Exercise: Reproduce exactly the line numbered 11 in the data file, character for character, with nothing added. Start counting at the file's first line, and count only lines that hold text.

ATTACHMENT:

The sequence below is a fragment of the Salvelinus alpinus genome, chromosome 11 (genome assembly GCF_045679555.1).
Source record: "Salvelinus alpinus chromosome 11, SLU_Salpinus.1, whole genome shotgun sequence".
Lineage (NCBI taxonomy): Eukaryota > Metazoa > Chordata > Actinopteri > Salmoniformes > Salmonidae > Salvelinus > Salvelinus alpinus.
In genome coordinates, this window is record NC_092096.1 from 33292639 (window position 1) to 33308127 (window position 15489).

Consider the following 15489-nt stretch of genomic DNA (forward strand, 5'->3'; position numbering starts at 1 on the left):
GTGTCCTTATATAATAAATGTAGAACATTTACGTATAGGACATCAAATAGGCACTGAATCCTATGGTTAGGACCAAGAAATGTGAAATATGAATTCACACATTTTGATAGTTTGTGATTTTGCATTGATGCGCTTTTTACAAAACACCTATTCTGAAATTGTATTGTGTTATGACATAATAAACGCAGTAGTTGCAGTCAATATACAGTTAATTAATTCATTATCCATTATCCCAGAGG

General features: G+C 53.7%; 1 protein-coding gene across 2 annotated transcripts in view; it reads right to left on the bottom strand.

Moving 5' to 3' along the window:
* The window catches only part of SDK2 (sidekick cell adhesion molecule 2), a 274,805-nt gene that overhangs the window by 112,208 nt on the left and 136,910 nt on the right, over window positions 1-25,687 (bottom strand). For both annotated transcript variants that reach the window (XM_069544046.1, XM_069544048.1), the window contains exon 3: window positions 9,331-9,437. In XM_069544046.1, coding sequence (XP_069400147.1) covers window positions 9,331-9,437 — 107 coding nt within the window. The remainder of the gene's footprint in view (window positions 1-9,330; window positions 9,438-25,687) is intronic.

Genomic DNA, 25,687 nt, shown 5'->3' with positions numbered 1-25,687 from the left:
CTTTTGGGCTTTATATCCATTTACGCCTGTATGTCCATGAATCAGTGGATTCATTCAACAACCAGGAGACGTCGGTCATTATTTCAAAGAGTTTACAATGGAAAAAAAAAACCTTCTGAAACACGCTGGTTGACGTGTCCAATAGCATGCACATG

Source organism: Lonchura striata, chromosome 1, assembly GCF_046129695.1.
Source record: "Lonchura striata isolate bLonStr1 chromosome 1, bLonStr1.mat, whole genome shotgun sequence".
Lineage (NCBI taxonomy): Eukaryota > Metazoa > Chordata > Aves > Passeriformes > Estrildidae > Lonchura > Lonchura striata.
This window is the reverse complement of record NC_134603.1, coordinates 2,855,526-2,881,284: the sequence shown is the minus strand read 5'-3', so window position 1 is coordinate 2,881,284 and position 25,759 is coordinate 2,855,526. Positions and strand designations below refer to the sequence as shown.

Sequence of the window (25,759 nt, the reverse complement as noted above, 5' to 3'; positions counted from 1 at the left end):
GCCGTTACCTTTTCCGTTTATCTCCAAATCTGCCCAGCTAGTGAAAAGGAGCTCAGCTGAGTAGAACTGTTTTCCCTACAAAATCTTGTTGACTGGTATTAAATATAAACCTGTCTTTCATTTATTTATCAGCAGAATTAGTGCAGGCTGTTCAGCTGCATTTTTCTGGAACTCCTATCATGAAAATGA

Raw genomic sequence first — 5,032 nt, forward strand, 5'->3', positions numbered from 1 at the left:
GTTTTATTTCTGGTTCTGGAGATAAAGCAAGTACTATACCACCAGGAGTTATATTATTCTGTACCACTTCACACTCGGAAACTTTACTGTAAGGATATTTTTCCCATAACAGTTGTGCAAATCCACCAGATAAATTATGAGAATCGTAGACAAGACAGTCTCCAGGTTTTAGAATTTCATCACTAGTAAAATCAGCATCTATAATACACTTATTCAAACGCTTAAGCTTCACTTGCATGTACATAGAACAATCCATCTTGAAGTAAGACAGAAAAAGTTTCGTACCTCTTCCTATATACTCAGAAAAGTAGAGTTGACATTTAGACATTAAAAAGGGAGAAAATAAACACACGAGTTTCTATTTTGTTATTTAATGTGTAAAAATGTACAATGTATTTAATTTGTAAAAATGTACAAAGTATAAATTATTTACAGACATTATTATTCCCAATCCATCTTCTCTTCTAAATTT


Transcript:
CTTTTGGGCTTTATATCCATTTACGCCTGTATGTCCATGAATCAGTGGATTCATTCAACAACCAGGAGACGTCGGTCATTATTTCAAAGAGTTTACAATGGAAAAAAAAAACCTTCTGAAACACGCTGGTTGACGTGTCCAATAGCATGCACATG